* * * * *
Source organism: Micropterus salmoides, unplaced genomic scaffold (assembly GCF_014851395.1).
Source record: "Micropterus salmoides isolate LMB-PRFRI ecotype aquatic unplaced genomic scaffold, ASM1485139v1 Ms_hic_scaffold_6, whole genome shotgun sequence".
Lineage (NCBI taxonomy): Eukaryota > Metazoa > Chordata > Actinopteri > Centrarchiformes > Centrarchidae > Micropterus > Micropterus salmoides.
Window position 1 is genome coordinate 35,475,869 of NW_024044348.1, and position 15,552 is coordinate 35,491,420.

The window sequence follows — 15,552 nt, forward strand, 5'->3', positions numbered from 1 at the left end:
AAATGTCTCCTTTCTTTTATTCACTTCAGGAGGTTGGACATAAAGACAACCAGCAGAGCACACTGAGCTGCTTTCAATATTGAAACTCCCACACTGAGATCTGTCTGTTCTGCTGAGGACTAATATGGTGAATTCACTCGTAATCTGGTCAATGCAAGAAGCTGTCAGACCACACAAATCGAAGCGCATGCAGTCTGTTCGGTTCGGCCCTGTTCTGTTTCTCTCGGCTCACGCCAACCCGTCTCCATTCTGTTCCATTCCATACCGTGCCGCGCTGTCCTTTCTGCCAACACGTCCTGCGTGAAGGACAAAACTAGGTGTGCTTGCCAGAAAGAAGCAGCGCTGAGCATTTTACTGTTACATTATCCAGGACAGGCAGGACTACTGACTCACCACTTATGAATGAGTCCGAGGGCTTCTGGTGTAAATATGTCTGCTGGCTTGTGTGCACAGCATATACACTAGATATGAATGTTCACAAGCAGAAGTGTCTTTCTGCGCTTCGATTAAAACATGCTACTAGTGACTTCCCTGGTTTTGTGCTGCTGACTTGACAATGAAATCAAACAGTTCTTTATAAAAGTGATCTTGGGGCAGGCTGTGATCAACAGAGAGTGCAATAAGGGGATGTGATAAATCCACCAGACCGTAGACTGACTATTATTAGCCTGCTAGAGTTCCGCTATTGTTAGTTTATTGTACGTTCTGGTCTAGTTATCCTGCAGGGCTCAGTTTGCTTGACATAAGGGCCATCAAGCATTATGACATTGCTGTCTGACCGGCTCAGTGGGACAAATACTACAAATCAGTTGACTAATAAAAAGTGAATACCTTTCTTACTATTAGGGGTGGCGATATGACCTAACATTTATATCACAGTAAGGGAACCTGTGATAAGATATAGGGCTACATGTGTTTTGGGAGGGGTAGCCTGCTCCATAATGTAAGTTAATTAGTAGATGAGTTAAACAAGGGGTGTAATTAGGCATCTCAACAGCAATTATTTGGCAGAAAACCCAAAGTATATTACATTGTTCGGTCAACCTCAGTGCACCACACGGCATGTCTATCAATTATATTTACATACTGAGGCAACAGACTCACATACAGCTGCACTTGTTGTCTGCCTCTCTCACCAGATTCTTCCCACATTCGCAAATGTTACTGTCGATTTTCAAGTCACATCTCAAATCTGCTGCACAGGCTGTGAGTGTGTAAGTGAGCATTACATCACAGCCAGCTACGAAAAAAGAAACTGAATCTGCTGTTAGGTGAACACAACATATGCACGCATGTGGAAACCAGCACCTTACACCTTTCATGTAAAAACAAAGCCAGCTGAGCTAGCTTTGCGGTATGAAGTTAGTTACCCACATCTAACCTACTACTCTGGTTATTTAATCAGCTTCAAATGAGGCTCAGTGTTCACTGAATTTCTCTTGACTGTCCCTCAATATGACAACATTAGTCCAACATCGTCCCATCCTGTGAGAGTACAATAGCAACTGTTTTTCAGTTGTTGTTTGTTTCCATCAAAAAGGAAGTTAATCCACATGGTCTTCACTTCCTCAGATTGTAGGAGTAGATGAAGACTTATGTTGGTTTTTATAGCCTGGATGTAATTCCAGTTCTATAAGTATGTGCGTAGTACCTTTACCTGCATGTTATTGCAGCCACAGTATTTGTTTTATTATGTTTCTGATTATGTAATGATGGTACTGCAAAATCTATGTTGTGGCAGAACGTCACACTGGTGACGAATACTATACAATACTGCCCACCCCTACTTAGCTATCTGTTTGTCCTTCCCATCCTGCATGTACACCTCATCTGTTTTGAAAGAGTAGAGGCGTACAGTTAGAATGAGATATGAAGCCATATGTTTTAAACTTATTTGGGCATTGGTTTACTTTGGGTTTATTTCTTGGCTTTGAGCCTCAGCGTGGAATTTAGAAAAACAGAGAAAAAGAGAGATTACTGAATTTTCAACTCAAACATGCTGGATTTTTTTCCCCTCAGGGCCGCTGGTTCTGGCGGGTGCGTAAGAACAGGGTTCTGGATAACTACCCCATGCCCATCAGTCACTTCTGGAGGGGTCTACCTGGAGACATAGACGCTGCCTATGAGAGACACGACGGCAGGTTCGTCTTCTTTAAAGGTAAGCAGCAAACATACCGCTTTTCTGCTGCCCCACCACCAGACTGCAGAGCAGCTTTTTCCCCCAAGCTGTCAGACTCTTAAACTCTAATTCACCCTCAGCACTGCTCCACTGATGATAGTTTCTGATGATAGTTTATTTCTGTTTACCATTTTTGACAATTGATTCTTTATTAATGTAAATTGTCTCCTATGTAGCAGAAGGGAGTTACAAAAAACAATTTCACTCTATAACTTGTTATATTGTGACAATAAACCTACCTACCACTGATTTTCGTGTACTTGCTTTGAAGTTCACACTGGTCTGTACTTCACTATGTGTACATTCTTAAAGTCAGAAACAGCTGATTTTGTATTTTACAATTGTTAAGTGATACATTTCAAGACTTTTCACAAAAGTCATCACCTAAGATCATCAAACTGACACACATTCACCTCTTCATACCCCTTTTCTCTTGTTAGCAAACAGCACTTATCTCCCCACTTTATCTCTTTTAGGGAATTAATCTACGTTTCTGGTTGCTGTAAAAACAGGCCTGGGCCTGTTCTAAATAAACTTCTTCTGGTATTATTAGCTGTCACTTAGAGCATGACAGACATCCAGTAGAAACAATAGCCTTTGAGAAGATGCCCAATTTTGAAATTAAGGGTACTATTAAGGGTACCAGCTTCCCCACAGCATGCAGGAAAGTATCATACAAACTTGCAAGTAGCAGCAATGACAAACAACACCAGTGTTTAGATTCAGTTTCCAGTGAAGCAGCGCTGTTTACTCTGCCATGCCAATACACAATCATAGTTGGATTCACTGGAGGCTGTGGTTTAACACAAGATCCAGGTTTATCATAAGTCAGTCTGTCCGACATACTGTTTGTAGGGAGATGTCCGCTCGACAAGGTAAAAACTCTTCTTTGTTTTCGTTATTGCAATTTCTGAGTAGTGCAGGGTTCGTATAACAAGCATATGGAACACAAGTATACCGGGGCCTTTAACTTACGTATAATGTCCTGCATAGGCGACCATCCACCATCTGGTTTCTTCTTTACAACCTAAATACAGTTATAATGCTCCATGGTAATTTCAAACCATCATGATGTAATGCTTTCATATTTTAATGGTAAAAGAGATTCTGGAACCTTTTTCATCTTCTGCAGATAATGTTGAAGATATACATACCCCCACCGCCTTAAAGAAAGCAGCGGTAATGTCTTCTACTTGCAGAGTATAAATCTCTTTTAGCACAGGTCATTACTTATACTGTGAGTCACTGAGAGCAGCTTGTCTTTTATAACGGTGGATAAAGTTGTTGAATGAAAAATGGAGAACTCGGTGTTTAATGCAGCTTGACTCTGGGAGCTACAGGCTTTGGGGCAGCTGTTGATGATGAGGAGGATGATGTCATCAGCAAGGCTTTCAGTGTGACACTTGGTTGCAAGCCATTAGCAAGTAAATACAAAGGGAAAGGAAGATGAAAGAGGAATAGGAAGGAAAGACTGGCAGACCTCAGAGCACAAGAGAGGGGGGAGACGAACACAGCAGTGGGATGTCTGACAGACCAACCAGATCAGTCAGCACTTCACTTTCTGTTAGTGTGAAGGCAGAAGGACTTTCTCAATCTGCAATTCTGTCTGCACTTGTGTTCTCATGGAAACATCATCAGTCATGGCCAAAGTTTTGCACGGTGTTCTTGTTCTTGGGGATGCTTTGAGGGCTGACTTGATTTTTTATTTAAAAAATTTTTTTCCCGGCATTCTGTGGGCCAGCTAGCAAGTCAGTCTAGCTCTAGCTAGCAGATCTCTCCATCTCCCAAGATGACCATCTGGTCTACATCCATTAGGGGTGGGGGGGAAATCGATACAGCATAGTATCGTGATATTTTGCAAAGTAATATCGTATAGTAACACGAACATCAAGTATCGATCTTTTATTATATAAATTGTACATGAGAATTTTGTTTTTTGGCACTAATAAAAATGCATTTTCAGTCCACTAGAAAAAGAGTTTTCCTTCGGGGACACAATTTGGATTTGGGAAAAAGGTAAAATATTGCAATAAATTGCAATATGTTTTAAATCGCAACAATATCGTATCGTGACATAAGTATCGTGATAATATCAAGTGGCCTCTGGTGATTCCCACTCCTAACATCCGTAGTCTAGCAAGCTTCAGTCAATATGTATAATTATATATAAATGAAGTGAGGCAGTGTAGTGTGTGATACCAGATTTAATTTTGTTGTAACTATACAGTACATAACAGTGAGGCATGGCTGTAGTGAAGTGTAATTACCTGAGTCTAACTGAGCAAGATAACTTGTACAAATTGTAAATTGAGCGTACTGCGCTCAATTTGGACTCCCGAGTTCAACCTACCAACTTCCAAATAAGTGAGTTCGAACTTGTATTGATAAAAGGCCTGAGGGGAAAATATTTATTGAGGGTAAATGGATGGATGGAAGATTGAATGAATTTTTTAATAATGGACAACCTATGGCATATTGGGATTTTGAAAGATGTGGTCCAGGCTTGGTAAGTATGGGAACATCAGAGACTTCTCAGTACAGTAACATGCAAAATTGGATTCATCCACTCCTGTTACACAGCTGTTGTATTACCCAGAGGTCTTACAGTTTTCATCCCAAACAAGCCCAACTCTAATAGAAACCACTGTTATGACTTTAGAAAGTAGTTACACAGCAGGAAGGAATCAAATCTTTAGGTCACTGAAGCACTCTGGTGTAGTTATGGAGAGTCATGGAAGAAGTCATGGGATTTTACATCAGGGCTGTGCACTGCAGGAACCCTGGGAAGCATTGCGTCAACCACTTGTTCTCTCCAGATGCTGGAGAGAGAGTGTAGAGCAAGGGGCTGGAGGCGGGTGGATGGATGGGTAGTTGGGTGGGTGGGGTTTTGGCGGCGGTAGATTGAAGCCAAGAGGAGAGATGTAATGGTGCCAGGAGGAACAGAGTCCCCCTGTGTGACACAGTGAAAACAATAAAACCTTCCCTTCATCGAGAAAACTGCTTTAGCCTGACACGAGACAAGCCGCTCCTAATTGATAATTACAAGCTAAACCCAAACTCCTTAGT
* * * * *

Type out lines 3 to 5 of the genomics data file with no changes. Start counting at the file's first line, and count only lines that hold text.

Lineage (NCBI taxonomy): Eukaryota > Metazoa > Chordata > Actinopteri > Centrarchiformes > Centrarchidae > Micropterus > Micropterus salmoides.
Window position 1 is genome coordinate 35,475,869 of NW_024044348.1, and position 15,552 is coordinate 35,491,420.

The window sequence follows — 15,552 nt, forward strand, 5'->3', positions numbered from 1 at the left end: